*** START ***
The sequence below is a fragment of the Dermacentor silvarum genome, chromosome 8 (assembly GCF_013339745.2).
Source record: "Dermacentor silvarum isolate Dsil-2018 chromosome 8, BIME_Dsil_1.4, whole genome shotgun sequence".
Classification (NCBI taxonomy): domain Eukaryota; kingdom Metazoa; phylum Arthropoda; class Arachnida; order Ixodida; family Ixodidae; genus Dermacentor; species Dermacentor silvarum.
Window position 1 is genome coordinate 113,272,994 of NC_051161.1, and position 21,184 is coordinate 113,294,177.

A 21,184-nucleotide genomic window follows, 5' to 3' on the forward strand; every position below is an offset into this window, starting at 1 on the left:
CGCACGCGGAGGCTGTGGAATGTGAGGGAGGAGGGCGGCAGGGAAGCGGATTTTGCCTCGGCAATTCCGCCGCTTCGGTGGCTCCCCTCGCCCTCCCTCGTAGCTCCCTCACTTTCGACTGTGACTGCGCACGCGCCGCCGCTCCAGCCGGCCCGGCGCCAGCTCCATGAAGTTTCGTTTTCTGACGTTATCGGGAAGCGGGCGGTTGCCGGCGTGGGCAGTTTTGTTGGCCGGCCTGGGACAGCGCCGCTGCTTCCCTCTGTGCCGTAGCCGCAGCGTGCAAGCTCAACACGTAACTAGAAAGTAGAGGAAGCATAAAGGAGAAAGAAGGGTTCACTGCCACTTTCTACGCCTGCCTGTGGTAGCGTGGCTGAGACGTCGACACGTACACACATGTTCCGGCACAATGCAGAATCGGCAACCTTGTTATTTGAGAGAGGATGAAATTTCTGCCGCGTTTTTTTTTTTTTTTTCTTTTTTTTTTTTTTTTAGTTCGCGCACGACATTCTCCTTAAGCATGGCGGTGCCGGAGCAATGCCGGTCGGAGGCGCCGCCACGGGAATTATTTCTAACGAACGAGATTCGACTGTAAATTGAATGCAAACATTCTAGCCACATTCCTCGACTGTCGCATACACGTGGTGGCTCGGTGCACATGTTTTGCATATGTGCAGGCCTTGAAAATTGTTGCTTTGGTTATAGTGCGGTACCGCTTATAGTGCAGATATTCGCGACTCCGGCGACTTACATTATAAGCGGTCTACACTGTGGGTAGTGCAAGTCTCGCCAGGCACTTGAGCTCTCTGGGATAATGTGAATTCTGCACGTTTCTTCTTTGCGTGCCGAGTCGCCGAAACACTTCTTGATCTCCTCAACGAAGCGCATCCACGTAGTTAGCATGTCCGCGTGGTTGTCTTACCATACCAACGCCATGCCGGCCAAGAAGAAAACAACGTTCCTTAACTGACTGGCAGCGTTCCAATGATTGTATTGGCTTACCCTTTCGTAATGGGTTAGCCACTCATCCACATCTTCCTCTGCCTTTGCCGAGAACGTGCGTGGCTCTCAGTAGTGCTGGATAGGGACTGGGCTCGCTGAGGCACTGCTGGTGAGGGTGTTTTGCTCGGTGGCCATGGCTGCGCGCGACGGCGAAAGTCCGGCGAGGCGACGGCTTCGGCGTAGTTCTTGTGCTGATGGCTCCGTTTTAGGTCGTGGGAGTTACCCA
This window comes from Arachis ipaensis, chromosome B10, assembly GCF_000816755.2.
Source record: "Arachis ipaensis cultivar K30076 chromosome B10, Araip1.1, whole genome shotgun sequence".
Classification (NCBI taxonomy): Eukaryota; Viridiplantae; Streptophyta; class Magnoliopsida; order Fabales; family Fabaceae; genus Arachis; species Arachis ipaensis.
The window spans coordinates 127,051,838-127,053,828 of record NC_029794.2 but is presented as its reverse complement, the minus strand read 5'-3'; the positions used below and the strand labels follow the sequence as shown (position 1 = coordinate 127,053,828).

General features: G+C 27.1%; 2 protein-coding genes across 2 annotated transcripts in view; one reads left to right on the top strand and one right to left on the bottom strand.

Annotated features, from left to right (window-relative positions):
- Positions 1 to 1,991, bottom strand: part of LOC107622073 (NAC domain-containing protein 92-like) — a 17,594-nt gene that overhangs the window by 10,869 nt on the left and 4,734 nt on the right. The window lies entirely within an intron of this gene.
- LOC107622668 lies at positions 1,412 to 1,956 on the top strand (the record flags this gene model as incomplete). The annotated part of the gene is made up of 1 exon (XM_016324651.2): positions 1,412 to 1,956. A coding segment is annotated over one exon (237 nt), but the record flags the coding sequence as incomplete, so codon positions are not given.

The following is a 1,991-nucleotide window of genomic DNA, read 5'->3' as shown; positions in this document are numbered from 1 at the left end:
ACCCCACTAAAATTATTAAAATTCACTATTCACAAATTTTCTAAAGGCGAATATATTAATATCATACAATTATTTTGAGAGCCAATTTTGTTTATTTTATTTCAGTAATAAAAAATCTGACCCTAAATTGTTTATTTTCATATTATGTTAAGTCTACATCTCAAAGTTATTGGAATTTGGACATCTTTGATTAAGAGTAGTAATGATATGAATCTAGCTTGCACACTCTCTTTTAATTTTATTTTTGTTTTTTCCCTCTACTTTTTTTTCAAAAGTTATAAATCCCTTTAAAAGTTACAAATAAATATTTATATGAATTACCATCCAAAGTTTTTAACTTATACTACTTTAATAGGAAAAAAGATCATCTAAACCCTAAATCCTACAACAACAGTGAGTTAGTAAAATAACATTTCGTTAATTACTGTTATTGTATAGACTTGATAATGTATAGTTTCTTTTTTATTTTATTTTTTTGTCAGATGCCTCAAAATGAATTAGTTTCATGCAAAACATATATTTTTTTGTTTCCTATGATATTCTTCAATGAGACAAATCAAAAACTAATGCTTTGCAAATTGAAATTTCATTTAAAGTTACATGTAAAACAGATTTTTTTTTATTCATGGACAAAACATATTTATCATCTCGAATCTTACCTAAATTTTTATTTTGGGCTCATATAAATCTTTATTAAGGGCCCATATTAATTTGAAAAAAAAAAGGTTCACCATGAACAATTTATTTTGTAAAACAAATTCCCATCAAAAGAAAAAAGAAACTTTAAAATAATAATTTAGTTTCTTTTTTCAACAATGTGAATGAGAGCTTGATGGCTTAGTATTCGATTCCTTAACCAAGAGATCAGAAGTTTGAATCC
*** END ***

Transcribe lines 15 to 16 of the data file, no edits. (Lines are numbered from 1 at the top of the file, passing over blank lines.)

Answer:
The following is a 1,991-nucleotide window of genomic DNA, read 5'->3' as shown; positions in this document are numbered from 1 at the left end:
ACCCCACTAAAATTATTAAAATTCACTATTCACAAATTTTCTAAAGGCGAATATATTAATATCATACAATTATTTTGAGAGCCAATTTTGTTTATTTTATTTCAGTAATAAAAAATCTGACCCTAAATTGTTTATTTTCATATTATGTTAAGTCTACATCTCAAAGTTATTGGAATTTGGACATCTTTGATTAAGAGTAGTAATGATATGAATCTAGCTTGCACACTCTCTTTTAATTTTATTTTTGTTTTTTCCCTCTACTTTTTTTTCAAAAGTTATAAATCCCTTTAAAAGTTACAAATAAATATTTATATGAATTACCATCCAAAGTTTTTAACTTATACTACTTTAATAGGAAAAAAGATCATCTAAACCCTAAATCCTACAACAACAGTGAGTTAGTAAAATAACATTTCGTTAATTACTGTTATTGTATAGACTTGATAATGTATAGTTTCTTTTTTATTTTATTTTTTTGTCAGATGCCTCAAAATGAATTAGTTTCATGCAAAACATATATTTTTTTGTTTCCTATGATATTCTTCAATGAGACAAATCAAAAACTAATGCTTTGCAAATTGAAATTTCATTTAAAGTTACATGTAAAACAGATTTTTTTTTATTCATGGACAAAACATATTTATCATCTCGAATCTTACCTAAATTTTTATTTTGGGCTCATATAAATCTTTATTAAGGGCCCATATTAATTTGAAAAAAAAAAGGTTCACCATGAACAATTTATTTTGTAAAACAAATTCCCATCAAAAGAAAAAAGAAACTTTAAAATAATAATTTAGTTTCTTTTTTCAACAATGTGAATGAGAGCTTGATGGCTTAGTATTCGATTCCTTAACCAAGAGATCAGAAGTTTGAATCC